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St Benedict

St Benedict
St Benedict
Today is the feast of St Benedict (480 – 547) famous for his Rule for a Christian community of monks. The Rule is followed by “Benedictines”, Cistercians, and many others. It is followed by many in adaptation in ordinary daily life beyond cloister walls. I am an Associate of Kopua monastery, the Cistercian monastery in New Zealand.

Benedict describes a “middle way”, via media, bringing together positive ends – not either/or, but both/and. Community and solitude. Prayer and work. And so forth. He has a stress on the daily office, and on reading the scriptures in such a way as to hear what the Spirit is saying to us through them (lectio divina).

Anglicanism/Episcopalianism is a denomination that can be seen as strongly “Benedictine” – probably because England had such a strong Benedictine presence. It regularly is seen as a via media – not a half-way-between, but a both/and denomination (a platypus which some struggle to understand – just as many did not believe the platypus when discovered was a real animal). Every Book of Common Prayer and its many contemporary revisions give significance to the daily office – a tradition not just understood as being the preserve of clergy, monks, and nuns, but of the whole people of God. Anglican church buildings regularly are laid out in Benedictine fashion, with choir stalls as in a monastery. [Compare that, for example, to Roman Catholics whose buildings and spirituality are regularly Ignatian – Jesuits being (one of) the first order(s) to abandon praying the office in community – so Jesuit/contemporary Roman Catholic church buildings do not have choir stalls].

Pray today for all Benedictines, Cistercians, oblates, associates, and all who try to follow the Rule of St Benedict.

Almighty and everlasting God,
whose precepts are the wisdom of a loving Father:
Give us grace, following the teaching and example of your servant Benedict,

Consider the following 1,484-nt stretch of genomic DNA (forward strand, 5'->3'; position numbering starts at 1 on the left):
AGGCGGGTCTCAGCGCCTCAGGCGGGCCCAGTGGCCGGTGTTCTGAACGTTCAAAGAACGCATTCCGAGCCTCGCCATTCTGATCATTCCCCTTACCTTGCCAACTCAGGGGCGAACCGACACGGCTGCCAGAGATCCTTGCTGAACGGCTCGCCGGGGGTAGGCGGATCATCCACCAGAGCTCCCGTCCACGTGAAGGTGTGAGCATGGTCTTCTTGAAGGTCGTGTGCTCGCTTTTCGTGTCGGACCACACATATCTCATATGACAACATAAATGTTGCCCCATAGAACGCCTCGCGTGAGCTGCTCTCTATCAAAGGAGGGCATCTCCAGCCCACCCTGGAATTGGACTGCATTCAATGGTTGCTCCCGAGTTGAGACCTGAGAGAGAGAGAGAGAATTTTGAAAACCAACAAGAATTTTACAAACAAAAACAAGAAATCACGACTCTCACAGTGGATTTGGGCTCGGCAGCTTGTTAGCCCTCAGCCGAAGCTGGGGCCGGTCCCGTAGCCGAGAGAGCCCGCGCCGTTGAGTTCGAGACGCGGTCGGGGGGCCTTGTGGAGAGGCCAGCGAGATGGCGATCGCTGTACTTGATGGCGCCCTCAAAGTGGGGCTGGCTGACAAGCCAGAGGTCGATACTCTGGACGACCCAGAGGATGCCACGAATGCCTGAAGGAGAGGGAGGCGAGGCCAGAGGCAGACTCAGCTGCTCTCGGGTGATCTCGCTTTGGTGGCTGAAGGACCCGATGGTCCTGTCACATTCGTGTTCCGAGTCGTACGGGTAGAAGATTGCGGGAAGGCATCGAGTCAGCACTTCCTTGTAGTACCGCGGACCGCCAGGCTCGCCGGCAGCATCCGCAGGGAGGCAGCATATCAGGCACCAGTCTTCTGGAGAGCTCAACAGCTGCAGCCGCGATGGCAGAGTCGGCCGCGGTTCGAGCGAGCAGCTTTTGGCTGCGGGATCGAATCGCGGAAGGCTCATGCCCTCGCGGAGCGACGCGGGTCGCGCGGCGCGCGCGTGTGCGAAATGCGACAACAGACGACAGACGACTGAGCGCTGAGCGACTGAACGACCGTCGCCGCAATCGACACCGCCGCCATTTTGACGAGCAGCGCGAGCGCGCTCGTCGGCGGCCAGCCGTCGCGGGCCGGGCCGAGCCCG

to walk with loving and willing hearts in the school of the Lord’s service;
let your ears be open to our prayers;
and prosper with your blessing the work of our hands;
through Jesus Christ our Lord,
who lives and reigns with you and the Holy Spirit,
one God, for ever and ever.

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3 thoughts on “St Benedict”

  1. Daniel Griswold

    As a youth minister in the US, ive found that reading through the rules of the different orders from St. Francis to Augustine and Benedict to help my discipline in connectedness to the Lord. I often need reminders, since I am so often outside the church’s walls, that I am always on sacred ground in God’s world, and with that comes great responsibilities and the need to listen in order to obey. I hope to read more of how monastics have shaped the faith and culture.

  2. Wow = that was wonderful. As a former RC, and student of the Jesuits – I never knew the significance of the differences in architecture. Thank you, Father.

    Bill Abdale, Buffalo NY USA

  3. Thank you Daniel Griswold for your statement. “I am always on sacred ground in God’s world.”
    This is a reminder to me that God is present always.
    Brings “obedience” to another height.

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